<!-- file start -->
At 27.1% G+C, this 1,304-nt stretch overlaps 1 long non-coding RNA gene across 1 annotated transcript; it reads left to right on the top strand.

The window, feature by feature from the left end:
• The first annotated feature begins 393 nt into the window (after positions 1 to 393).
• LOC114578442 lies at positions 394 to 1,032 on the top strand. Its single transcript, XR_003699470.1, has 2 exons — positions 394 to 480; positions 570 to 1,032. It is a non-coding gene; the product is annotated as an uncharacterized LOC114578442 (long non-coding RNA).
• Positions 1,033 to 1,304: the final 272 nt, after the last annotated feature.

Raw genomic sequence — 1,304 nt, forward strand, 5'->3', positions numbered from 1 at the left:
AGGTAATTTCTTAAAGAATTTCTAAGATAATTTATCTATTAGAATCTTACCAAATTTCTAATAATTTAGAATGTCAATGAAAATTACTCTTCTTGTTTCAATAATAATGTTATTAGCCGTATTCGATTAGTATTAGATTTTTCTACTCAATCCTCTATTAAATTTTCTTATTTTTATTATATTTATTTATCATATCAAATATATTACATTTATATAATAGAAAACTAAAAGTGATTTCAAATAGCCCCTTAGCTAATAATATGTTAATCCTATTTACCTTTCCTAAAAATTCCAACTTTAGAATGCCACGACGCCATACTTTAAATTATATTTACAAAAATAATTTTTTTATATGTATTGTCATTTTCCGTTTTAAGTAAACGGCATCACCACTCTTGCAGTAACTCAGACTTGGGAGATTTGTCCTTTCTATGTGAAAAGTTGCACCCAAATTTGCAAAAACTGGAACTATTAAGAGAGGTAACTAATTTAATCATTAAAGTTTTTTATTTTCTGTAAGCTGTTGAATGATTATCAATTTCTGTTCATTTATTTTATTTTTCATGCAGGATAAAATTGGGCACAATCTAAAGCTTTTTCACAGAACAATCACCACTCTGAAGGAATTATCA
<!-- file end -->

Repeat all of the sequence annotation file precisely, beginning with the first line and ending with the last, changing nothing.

At 27.1% G+C, this 1,304-nt stretch overlaps 1 long non-coding RNA gene across 1 annotated transcript; it reads left to right on the top strand.

The window, feature by feature from the left end:
• The first annotated feature begins 393 nt into the window (after positions 1 to 393).
• LOC114578442 lies at positions 394 to 1,032 on the top strand. Its single transcript, XR_003699470.1, has 2 exons — positions 394 to 480; positions 570 to 1,032. It is a non-coding gene; the product is annotated as an uncharacterized LOC114578442 (long non-coding RNA).
• Positions 1,033 to 1,304: the final 272 nt, after the last annotated feature.

Raw genomic sequence — 1,304 nt, forward strand, 5'->3', positions numbered from 1 at the left:
AGGTAATTTCTTAAAGAATTTCTAAGATAATTTATCTATTAGAATCTTACCAAATTTCTAATAATTTAGAATGTCAATGAAAATTACTCTTCTTGTTTCAATAATAATGTTATTAGCCGTATTCGATTAGTATTAGATTTTTCTACTCAATCCTCTATTAAATTTTCTTATTTTTATTATATTTATTTATCATATCAAATATATTACATTTATATAATAGAAAACTAAAAGTGATTTCAAATAGCCCCTTAGCTAATAATATGTTAATCCTATTTACCTTTCCTAAAAATTCCAACTTTAGAATGCCACGACGCCATACTTTAAATTATATTTACAAAAATAATTTTTTTATATGTATTGTCATTTTCCGTTTTAAGTAAACGGCATCACCACTCTTGCAGTAACTCAGACTTGGGAGATTTGTCCTTTCTATGTGAAAAGTTGCACCCAAATTTGCAAAAACTGGAACTATTAAGAGAGGTAACTAATTTAATCATTAAAGTTTTTTATTTTCTGTAAGCTGTTGAATGATTATCAATTTCTGTTCATTTATTTTATTTTTCATGCAGGATAAAATTGGGCACAATCTAAAGCTTTTTCACAGAACAATCACCACTCTGAAGGAATTATCA